Right now, the company is teaming up with six banks, including DBS, Standard Chartered, and ICBC. It also claims a network of 1,500 shops across Singapore and at least 200,000 users. Even with the COVID-19 pandemic, since the beginning of the year, the company processed a total of SGD 6 million (USD 4.3 million) in withdrawals. Hari hopes to see higher aggregate transaction levels after Singapore reopens businesses.
Venture to a new market
In January this year, SoCash launched a pilot project in Indonesia, as a consequence of “high demand from local banks,” according to the firm.
“We found that the banks in Indonesia have a big problem in managing the cost of cash,” Sivan said.
Compared to Singapore, Indonesia’s reliance on cash is heavy. According to a report by global social media marketing firm We Are Social and Hootsuite, only 3.1% of the country’s population uses mobile wallets and only 2.4% have credit cards.
However, locating ATMs is a hassle even in big cities such as Jakarta. SoCash found that 60% of cash withdrawal machines are in shopping centers and malls, which are usually far from residential areas. SoCash brings cash withdrawal services into the customers’ neighborhoods through the small shops that are nearby.
During this pilot phase, SoCash placed its cash machines in 2,200 shops in the capital and its outskirts. The company said it amassed 3,000 users and processed 5,000 transactions per month. SoCash also saw more sign-ups, especially from the suburbs, during the pandemic. As malls and shopping centers are closed, people from those areas who were mostly underbanked need an alternative to withdraw cash. SoCash’s network of agents, which are part of residential neighborhoods, was the answer. This resulted in a traffic spike since March, although Sivan didn’t disclose more details.
Complying with the country’s regulation, the firm is registered with the Indonesian central bank as a financial service provider under the name of PT Socash Software Service.
After the pandemic subsides, the company plans to expand into more cities while forming partnerships with local banks that already have a large customer base. However, in doing so, SoCash will have to compete with local startups such as e-commerce platform Bukalapak, which has teamed up with Indonesia’s largest bank, Mandiri, to turn warung (micro-retailers) into financial service agents. Also, state-owned Bank Rakyat Indonesia (BRI) tapped super app Grab, e-commerce platform Tokopedia, and online travel agent (OTA) Traveloka to provide services like opening new bank accounts and online lending.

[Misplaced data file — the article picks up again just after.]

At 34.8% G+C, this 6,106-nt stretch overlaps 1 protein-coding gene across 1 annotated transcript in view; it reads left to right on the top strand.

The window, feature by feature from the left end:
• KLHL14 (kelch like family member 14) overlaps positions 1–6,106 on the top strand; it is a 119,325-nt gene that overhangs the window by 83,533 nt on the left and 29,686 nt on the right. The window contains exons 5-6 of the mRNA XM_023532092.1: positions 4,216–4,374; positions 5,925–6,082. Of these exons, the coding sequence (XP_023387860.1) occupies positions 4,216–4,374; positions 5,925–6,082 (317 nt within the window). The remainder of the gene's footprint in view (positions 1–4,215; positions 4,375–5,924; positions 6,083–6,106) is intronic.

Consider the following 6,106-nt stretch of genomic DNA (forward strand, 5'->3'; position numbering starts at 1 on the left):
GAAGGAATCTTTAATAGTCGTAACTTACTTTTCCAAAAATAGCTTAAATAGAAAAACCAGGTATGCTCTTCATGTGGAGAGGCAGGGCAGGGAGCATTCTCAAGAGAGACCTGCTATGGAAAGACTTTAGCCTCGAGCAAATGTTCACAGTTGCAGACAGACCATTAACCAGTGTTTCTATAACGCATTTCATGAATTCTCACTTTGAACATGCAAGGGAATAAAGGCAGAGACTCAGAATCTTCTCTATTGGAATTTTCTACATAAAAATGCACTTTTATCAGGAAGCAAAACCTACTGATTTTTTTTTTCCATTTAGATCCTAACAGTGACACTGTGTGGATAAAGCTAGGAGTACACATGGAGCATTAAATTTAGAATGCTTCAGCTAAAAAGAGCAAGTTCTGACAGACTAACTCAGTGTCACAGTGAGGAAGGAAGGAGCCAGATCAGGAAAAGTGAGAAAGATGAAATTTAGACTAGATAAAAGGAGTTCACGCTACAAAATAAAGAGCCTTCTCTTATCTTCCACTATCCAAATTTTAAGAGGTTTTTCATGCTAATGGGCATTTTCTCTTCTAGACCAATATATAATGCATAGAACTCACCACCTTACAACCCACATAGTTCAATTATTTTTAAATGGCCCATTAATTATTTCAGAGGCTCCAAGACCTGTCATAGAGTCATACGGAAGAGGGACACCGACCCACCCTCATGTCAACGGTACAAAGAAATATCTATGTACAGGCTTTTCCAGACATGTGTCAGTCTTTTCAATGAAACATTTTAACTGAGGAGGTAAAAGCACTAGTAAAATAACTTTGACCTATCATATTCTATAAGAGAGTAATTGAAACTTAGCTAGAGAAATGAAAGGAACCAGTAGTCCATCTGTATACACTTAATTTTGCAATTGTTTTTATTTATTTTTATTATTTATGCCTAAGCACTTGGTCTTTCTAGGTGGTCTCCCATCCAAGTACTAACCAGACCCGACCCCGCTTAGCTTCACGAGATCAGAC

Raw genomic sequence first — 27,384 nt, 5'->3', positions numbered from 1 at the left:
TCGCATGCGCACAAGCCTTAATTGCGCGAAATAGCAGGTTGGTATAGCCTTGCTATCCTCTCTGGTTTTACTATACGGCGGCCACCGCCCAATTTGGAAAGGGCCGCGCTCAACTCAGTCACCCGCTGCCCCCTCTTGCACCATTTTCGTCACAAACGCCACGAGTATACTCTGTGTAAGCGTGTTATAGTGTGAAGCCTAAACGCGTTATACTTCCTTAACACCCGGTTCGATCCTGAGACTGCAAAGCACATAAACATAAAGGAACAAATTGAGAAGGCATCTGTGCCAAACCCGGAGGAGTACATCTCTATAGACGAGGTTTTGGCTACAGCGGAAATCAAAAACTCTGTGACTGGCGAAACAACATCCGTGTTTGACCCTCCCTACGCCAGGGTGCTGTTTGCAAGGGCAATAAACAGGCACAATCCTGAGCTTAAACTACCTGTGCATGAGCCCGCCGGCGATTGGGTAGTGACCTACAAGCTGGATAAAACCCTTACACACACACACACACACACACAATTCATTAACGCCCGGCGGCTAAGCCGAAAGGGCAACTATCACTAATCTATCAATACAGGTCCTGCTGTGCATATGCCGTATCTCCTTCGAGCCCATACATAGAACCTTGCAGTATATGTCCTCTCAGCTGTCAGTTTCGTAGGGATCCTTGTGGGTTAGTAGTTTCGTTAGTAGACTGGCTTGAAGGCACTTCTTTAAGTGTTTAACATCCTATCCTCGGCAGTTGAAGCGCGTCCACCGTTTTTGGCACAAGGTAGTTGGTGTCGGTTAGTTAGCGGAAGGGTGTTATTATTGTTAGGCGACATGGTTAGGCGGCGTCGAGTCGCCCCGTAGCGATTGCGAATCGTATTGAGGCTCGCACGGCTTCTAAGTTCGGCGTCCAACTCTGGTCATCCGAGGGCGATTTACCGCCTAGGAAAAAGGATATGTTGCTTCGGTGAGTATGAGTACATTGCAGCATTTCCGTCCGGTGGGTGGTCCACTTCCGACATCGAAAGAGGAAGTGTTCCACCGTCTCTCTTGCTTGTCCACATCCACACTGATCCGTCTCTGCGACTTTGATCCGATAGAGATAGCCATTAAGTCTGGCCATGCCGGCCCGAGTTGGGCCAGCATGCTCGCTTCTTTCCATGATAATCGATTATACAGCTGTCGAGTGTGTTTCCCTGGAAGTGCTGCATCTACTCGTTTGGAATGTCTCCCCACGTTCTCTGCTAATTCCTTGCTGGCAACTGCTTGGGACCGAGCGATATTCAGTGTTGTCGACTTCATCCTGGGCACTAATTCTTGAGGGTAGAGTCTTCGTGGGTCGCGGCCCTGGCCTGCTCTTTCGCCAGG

However, the initiative to turn micro-sellers or tech startups into financial service agents is still relatively new, so SoCash still has ample opportunity to gain ground. “The future will look like more of a convergence between banks and retailers,” Sivan said, adding that fintech startups serve as a bridge, utilizing technology to connect the two.
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SoCash has not been spared during the economic downturn brought on by the COVID-19 pandemic. Some of its shop-partners in Singapore are closing permanently due to the circuit breaker measure, so the company needs to rebuild its network. Sivan also thought twice about its market expansion plans, as most countries are still limiting business activities.
“We will focus on diversifying our product,” he said. For the last six months, the company has been developing foreign exchange services and improving its loyalty programs. Small shops registered as SoCash’s partners can now offer coupons and discounts that are subsidized either by the startup itself or its bank partners.
For the next two quarters, when restrictions might be lifted, SoCash will resume its halted projects, such as forming partnerships with new banks. By the end of 2020, Sivan aims to have at least ten banks and financial institutions in tow.
As for funding, the company is currently talking to existing and potential investors. “You can say we’re in a new funding round,” he added.
Its latest funding was a Series B investment in 2019, when the company raised USD 6 million from Japan’s Glory Ltd., Vertex Ventures, and Standard Chartered Bank’s ventures arm, SC Ventures.
This article is part of KrASIA’s “Startup Stories” series, where the writers of KrASIA speak with founders of tech companies in South and Southeast Asia.